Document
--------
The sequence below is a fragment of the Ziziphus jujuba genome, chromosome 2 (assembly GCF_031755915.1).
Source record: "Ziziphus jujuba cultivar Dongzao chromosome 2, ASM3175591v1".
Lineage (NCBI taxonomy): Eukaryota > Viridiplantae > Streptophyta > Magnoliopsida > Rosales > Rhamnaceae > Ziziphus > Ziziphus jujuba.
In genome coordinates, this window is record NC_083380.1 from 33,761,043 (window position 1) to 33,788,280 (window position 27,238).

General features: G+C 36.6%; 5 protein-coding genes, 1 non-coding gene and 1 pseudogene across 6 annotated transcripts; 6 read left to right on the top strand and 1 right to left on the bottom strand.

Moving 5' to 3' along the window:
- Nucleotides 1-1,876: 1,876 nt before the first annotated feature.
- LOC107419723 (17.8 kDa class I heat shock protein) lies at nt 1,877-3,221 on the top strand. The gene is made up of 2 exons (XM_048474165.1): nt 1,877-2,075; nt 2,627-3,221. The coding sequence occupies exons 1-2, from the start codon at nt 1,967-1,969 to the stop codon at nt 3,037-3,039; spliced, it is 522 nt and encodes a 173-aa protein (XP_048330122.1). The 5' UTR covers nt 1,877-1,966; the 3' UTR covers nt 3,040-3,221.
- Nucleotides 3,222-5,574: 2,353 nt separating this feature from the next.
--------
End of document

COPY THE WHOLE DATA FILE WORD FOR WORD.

The sequence below is a fragment of the Ziziphus jujuba genome, chromosome 2 (assembly GCF_031755915.1).
Source record: "Ziziphus jujuba cultivar Dongzao chromosome 2, ASM3175591v1".
Lineage (NCBI taxonomy): Eukaryota > Viridiplantae > Streptophyta > Magnoliopsida > Rosales > Rhamnaceae > Ziziphus > Ziziphus jujuba.
In genome coordinates, this window is record NC_083380.1 from 33,761,043 (window position 1) to 33,788,280 (window position 27,238).

General features: G+C 36.6%; 5 protein-coding genes, 1 non-coding gene and 1 pseudogene across 6 annotated transcripts; 6 read left to right on the top strand and 1 right to left on the bottom strand.

Moving 5' to 3' along the window:
- Nucleotides 1-1,876: 1,876 nt before the first annotated feature.
- LOC107419723 (17.8 kDa class I heat shock protein) lies at nt 1,877-3,221 on the top strand. The gene is made up of 2 exons (XM_048474165.1): nt 1,877-2,075; nt 2,627-3,221. The coding sequence occupies exons 1-2, from the start codon at nt 1,967-1,969 to the stop codon at nt 3,037-3,039; spliced, it is 522 nt and encodes a 173-aa protein (XP_048330122.1). The 5' UTR covers nt 1,877-1,966; the 3' UTR covers nt 3,040-3,221.
- Nucleotides 3,222-5,574: 2,353 nt separating this feature from the next.